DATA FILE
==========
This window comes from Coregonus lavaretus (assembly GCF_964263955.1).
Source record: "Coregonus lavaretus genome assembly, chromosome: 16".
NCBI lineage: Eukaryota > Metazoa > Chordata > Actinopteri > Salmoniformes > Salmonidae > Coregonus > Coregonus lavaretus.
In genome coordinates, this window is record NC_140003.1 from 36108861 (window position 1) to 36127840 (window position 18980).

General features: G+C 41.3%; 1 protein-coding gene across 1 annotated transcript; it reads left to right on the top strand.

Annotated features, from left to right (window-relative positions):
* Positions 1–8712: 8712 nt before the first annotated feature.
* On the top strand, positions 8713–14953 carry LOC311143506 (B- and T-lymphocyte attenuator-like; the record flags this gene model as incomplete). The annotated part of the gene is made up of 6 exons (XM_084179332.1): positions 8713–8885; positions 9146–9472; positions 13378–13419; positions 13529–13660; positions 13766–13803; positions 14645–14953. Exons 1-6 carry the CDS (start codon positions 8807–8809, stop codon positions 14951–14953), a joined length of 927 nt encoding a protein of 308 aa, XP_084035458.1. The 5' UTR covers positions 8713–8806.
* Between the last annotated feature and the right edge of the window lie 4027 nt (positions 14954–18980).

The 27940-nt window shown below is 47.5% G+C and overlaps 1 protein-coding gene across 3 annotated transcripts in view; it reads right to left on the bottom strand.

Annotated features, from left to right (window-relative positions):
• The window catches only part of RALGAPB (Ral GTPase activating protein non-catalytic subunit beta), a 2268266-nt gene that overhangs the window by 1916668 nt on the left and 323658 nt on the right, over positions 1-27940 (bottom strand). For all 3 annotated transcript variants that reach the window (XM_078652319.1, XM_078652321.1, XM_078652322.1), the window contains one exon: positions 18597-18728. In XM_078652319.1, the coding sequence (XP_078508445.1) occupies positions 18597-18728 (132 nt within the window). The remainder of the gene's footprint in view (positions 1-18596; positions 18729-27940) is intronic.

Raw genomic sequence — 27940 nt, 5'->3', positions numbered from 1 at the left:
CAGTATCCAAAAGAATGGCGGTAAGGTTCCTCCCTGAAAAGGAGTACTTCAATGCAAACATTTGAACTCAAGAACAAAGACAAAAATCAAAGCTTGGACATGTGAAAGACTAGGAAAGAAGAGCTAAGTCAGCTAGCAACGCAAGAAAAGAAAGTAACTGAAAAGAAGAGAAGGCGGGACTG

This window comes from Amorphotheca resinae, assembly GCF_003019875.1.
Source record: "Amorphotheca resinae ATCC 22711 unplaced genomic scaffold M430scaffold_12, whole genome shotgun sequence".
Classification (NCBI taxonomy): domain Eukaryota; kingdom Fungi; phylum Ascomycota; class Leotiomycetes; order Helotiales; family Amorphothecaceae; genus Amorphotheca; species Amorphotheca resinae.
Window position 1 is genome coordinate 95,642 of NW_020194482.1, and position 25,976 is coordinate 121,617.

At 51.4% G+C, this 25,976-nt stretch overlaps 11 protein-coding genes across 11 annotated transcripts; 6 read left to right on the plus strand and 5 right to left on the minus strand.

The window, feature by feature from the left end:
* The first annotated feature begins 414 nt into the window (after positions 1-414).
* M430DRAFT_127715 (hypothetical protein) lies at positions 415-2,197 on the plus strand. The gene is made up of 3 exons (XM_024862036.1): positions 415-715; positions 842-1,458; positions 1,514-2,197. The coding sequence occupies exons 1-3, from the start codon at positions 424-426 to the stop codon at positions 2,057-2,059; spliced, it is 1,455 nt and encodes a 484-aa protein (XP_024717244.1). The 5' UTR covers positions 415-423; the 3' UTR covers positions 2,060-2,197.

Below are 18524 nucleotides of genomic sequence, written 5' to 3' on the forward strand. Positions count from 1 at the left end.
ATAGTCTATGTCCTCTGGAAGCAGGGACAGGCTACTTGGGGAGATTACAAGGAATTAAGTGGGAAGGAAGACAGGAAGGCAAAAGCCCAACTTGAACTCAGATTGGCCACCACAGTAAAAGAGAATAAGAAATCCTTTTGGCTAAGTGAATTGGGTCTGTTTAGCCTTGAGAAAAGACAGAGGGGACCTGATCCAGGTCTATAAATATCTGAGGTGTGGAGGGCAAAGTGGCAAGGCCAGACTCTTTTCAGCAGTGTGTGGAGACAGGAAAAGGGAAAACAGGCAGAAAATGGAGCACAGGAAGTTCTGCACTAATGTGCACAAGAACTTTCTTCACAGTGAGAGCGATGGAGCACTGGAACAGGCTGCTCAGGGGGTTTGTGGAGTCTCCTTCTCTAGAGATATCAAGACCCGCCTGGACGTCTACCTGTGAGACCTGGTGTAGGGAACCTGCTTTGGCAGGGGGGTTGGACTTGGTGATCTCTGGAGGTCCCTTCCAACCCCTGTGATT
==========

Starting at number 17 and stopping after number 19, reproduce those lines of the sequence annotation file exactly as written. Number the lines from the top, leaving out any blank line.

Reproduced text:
Classification (NCBI taxonomy): domain Eukaryota; kingdom Fungi; phylum Ascomycota; class Leotiomycetes; order Helotiales; family Amorphothecaceae; genus Amorphotheca; species Amorphotheca resinae.
Window position 1 is genome coordinate 95,642 of NW_020194482.1, and position 25,976 is coordinate 121,617.

At 51.4% G+C, this 25,976-nt stretch overlaps 11 protein-coding genes across 11 annotated transcripts; 6 read left to right on the plus strand and 5 right to left on the minus strand.